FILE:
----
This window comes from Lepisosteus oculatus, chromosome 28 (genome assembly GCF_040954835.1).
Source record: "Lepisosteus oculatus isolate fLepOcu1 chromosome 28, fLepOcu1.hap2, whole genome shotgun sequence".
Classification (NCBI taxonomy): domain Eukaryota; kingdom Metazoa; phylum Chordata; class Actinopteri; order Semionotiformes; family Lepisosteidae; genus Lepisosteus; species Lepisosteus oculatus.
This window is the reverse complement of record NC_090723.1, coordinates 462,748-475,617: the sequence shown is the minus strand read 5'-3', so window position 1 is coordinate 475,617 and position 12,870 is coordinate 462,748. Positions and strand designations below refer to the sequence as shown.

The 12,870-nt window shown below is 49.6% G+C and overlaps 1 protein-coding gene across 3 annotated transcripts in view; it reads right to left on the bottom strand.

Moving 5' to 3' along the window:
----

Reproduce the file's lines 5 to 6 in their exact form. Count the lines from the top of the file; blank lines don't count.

The 12,870-nt window shown below is 49.6% G+C and overlaps 1 protein-coding gene across 3 annotated transcripts in view; it reads right to left on the bottom strand.

Moving 5' to 3' along the window: